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Pastor Reveals What He Believes Would End Gov't Welfare Programs After Being Banned From Helping Immigrant Kids at the Border


"...the government has been doing our job for 70 or 80 years."

FILE - This June 18, 2014, file photo shows young detainees being escorted to an area to make phone calls as hundreds of mostly Central American immigrant children are being processed and held at the U.S. Customs and Border Protection Nogales Placement Center in Nogales, Ariz. Thousands of immigrant children crossing alone into the U.S. can live in American cities, attend public schools and possibly work here for years without consequences. The chief reasons are an overburdened, deeply flawed system of immigration courts and a 2002 law intended to protect children's welfare, an Associated Press investigation finds. (AP Photo/Ross D. Franklin, Pool, File) AP Photo/Ross D. Franklin, Pool, File

A pastor who was turned away earlier this month from helping immigrant children being held at an Arizona detention center said the current border crisis is an opportunity for churches to take back from the government their biblical responsibility to feed the poor.

Pastor Kyle Coffin of CrossRoads Church in Tucson, Arizona, made headlines a few weeks ago when he said the Border Patrol had refused to allow faith leaders to bring food and supplies to the Nogales Placement Center where newly arrived unaccompanied children have been processed and temporarily housed after crossing illegally into the United States.

Coffin, who lives about 60 miles from the Mexico border, called the decision to ban outside clergy, while frustrating, an opportunity for churches to realize that they should be taking the lead in feeding and assisting people in need.

Young detainees are escorted to an area to make phone calls, June 18, 2014, as hundreds of mostly Central American immigrant children are being processed and held at the U.S. Customs and Border Protection Nogales Placement Center in Nogales, Ariz. (AP Photo/Ross D. Franklin, Pool)

"It should, I hope, get the church to sort of wake up and realize that the government has been doing our job for 70 or 80 years," Coffin told TheBlaze, calling on every church in America to consider opening a food pantry for its surrounding community.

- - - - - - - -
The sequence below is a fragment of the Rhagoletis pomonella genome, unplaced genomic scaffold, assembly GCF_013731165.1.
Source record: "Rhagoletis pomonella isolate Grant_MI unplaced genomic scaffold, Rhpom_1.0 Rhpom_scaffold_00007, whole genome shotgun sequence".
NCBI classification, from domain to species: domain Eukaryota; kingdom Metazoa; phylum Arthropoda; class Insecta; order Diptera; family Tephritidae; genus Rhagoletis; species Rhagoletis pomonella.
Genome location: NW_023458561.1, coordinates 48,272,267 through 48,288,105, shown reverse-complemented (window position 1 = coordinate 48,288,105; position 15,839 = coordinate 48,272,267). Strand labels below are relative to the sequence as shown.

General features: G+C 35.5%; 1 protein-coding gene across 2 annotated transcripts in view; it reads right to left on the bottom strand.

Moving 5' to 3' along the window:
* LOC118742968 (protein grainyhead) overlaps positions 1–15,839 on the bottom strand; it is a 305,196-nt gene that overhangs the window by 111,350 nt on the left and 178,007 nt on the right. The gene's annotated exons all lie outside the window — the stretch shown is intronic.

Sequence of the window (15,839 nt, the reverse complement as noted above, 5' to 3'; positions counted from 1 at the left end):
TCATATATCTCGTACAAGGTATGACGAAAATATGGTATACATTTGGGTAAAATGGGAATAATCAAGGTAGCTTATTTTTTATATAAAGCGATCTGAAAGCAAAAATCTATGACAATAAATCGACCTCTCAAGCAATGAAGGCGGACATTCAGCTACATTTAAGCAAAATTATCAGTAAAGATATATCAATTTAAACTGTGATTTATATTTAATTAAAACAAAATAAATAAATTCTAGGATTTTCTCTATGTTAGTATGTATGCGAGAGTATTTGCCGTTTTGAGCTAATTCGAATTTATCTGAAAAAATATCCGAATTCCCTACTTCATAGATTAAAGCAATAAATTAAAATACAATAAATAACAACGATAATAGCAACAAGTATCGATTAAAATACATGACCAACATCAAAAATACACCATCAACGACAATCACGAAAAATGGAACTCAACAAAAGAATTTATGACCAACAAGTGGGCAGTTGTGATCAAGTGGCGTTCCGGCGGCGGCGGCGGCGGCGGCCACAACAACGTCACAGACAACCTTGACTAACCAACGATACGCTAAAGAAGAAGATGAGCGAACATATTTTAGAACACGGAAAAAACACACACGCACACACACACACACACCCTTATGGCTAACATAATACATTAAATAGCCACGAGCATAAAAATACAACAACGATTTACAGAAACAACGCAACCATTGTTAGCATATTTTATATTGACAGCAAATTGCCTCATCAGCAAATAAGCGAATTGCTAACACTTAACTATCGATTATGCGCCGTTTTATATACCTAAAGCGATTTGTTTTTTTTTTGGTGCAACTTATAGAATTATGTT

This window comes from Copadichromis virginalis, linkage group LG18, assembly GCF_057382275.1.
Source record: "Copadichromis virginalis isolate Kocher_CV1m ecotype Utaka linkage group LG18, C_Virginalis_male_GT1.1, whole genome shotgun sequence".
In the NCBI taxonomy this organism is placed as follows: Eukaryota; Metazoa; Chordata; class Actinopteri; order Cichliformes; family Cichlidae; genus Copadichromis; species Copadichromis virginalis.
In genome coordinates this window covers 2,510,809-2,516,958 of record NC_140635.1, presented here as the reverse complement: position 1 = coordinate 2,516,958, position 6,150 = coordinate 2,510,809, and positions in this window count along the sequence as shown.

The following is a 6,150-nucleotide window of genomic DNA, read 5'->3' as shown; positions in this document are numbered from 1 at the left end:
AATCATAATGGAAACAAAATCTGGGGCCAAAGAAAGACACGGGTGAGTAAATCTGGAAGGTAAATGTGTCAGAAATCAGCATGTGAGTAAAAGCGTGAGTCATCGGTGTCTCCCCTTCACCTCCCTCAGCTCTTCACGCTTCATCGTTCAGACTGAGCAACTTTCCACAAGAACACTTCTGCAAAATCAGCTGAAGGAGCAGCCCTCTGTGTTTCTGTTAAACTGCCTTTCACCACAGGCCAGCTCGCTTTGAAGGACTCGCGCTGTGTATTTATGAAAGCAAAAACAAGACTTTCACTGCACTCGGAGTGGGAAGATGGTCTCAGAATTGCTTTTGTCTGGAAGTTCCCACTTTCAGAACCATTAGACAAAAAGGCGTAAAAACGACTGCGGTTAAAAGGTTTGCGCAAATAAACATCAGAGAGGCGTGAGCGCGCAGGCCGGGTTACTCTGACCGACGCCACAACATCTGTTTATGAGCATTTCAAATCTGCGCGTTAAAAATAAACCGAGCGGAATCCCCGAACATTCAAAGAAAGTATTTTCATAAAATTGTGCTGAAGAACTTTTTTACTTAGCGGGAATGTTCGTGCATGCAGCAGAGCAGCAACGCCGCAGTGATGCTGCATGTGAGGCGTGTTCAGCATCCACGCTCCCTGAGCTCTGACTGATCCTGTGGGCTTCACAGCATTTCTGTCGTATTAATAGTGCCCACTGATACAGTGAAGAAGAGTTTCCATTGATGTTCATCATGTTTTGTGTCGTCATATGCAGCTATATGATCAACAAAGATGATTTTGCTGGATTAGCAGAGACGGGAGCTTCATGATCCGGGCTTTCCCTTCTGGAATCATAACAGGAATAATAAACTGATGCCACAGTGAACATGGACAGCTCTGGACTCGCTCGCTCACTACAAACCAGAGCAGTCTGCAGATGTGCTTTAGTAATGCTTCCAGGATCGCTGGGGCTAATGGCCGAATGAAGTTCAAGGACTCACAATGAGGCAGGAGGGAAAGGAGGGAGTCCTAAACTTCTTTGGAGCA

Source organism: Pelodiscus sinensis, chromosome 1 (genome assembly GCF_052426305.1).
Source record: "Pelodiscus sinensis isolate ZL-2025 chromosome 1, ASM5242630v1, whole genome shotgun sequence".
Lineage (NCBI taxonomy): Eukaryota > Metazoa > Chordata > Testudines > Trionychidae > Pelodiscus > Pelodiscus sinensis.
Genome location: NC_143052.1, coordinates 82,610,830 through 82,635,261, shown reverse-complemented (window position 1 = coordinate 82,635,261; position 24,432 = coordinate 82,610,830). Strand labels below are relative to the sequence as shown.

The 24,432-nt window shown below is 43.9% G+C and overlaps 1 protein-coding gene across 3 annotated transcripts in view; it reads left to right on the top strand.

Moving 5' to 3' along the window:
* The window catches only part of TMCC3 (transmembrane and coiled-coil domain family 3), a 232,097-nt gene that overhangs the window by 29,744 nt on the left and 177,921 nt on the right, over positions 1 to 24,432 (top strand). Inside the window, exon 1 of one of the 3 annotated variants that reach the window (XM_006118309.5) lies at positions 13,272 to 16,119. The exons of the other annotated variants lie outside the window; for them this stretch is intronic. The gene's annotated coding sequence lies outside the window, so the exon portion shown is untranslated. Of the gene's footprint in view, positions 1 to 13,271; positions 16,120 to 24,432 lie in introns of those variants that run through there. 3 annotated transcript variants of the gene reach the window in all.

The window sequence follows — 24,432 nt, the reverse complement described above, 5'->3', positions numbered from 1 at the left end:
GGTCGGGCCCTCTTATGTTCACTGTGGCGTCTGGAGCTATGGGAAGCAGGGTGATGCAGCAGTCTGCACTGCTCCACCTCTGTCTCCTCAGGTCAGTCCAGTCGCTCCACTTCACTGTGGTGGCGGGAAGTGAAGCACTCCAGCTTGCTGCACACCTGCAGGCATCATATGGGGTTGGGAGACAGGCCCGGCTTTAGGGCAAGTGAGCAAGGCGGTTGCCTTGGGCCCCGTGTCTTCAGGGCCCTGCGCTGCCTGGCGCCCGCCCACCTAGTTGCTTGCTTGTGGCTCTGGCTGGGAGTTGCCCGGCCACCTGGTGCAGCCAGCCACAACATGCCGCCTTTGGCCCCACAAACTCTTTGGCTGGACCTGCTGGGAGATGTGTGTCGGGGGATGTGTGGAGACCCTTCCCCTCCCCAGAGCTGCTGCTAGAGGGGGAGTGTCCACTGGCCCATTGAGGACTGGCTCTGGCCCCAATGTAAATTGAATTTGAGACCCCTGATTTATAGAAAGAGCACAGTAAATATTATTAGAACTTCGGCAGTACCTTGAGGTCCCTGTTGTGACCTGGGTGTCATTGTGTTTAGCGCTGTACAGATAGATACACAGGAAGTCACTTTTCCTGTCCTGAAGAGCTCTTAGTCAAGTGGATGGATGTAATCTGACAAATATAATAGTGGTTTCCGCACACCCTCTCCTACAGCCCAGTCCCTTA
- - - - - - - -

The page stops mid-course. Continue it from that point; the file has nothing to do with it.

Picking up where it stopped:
Coffin noted that his own church, which sees about 150 to 200 parishioners at weekly services, runs a pantry that feeds 200 people in the Tucson community each week.

Without any government subsidies, CrossRoads Church offers canned food, tomato sauce, soups, pasta, produce and other foods to people in need — enough food for the entire week.

But Coffin and his church members don't only provide material needs; they also counsel families and individuals, offering advice on getting financially on track.

He told TheBlaze that his church, which uses donated food from a local market, is making a big impact and that other houses of worship should follow suit.

"If every church would say, 'I think we can do a food pantry ... we wouldn't have a welfare problem," he said. "Our government would stop feeding people."

Coffin said that he believes the reason the Border Patrol wouldn't allow some faith leaders into the detention center is because officials believe they can do a better job than churches at feeding and helping those in need.

It's unclear why the Border Patrol wouldn't allow church leaders into the Nogales Placement Center, though officials' explanation earlier this month was that there were "unique" challenges making such allowances difficult.

"Due to the unique operational and security challenges of the Nogales Placement Center, religious services provided by outside faith leaders are not possible at this time," a U.S. Customs and Border Patrol representative told Fox News' Todd Starnes. "However, CBP’s chaplaincy program is supporting the spiritual needs of the minors for the limited time they are at the center."

Coffin said he was told specifically that an influx of supplies would create an "inventory nightmare or an administrative nightmare" and that officials would be forced to check everything before it came through.

The government also told Coffin and others that they felt they had everything they needed to meet the kids' needs, though the pastor found himself questioning whether the spiritual needs of the children were being met — something that he said was never clearly answered.

A group of children and mothers deported from the United States arrive in Guatemala, July 22, 2014. (JOHAN ORDONEZ/AFP/Getty Images)

That said, Coffin didn't suspect that anti-Christian sentiment was at play.

"I don't think it was an anti-Christian sentiment. I know that would make a good news story, but at the time they were not even letting congressmen in," he said. "They wanted to control it from within."

Recent reports have indicated that the Nogales Placement Center is being phased out as the government continues to grapple with the processing of thousands of illegal immigrants coming over the border from Centeral America.

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